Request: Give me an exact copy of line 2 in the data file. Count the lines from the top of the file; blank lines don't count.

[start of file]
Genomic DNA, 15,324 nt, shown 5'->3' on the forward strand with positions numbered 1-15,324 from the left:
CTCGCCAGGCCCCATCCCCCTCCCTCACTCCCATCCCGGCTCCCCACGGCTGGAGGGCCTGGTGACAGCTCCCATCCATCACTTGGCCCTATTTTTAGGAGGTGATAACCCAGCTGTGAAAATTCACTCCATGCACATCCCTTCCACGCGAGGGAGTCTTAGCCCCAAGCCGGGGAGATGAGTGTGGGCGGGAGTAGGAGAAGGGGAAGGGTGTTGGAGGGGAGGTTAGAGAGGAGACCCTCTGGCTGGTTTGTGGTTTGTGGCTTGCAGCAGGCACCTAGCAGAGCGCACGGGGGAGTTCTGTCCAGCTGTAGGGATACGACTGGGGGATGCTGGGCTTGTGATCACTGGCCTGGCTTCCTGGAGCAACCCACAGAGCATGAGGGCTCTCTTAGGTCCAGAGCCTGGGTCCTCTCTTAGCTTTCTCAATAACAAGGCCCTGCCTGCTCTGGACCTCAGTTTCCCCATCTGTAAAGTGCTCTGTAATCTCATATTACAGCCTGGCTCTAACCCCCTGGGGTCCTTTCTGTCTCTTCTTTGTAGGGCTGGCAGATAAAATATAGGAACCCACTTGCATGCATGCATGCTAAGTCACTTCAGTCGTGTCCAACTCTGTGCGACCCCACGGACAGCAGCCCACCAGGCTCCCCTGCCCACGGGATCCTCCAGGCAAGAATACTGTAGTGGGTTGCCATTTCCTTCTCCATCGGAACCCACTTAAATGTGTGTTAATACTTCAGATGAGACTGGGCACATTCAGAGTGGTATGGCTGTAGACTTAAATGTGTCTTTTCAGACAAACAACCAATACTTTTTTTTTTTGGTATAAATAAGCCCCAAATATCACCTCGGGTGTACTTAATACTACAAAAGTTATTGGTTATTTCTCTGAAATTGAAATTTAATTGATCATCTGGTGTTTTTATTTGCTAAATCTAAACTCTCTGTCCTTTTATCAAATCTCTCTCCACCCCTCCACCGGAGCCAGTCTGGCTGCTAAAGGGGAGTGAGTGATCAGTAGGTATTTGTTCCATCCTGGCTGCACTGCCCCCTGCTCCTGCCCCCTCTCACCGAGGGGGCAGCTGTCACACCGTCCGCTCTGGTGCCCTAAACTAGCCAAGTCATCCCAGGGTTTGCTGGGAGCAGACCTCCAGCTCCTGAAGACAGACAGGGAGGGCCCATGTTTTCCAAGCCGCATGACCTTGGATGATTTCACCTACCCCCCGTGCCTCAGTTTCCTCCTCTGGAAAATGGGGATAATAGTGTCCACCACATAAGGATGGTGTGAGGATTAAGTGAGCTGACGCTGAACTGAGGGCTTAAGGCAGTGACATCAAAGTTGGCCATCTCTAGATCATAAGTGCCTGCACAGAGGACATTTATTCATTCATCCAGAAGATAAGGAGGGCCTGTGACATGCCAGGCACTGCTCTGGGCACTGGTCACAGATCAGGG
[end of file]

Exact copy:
CTCGCCAGGCCCCATCCCCCTCCCTCACTCCCATCCCGGCTCCCCACGGCTGGAGGGCCTGGTGACAGCTCCCATCCATCACTTGGCCCTATTTTTAGGAGGTGATAACCCAGCTGTGAAAATTCACTCCATGCACATCCCTTCCACGCGAGGGAGTCTTAGCCCCAAGCCGGGGAGATGAGTGTGGGCGGGAGTAGGAGAAGGGGAAGGGTGTTGGAGGGGAGGTTAGAGAGGAGACCCTCTGGCTGGTTTGTGGTTTGTGGCTTGCAGCAGGCACCTAGCAGAGCGCACGGGGGAGTTCTGTCCAGCTGTAGGGATACGACTGGGGGATGCTGGGCTTGTGATCACTGGCCTGGCTTCCTGGAGCAACCCACAGAGCATGAGGGCTCTCTTAGGTCCAGAGCCTGGGTCCTCTCTTAGCTTTCTCAATAACAAGGCCCTGCCTGCTCTGGACCTCAGTTTCCCCATCTGTAAAGTGCTCTGTAATCTCATATTACAGCCTGGCTCTAACCCCCTGGGGTCCTTTCTGTCTCTTCTTTGTAGGGCTGGCAGATAAAATATAGGAACCCACTTGCATGCATGCATGCTAAGTCACTTCAGTCGTGTCCAACTCTGTGCGACCCCACGGACAGCAGCCCACCAGGCTCCCCTGCCCACGGGATCCTCCAGGCAAGAATACTGTAGTGGGTTGCCATTTCCTTCTCCATCGGAACCCACTTAAATGTGTGTTAATACTTCAGATGAGACTGGGCACATTCAGAGTGGTATGGCTGTAGACTTAAATGTGTCTTTTCAGACAAACAACCAATACTTTTTTTTTTTGGTATAAATAAGCCCCAAATATCACCTCGGGTGTACTTAATACTACAAAAGTTATTGGTTATTTCTCTGAAATTGAAATTTAATTGATCATCTGGTGTTTTTATTTGCTAAATCTAAACTCTCTGTCCTTTTATCAAATCTCTCTCCACCCCTCCACCGGAGCCAGTCTGGCTGCTAAAGGGGAGTGAGTGATCAGTAGGTATTTGTTCCATCCTGGCTGCACTGCCCCCTGCTCCTGCCCCCTCTCACCGAGGGGGCAGCTGTCACACCGTCCGCTCTGGTGCCCTAAACTAGCCAAGTCATCCCAGGGTTTGCTGGGAGCAGACCTCCAGCTCCTGAAGACAGACAGGGAGGGCCCATGTTTTCCAAGCCGCATGACCTTGGATGATTTCACCTACCCCCCGTGCCTCAGTTTCCTCCTCTGGAAAATGGGGATAATAGTGTCCACCACATAAGGATGGTGTGAGGATTAAGTGAGCTGACGCTGAACTGAGGGCTTAAGGCAGTGACATCAAAGTTGGCCATCTCTAGATCATAAGTGCCTGCACAGAGGACATTTATTCATTCATCCAGAAGATAAGGAGGGCCTGTGACATGCCAGGCACTGCTCTGGGCACTGGTCACAGATCAGGG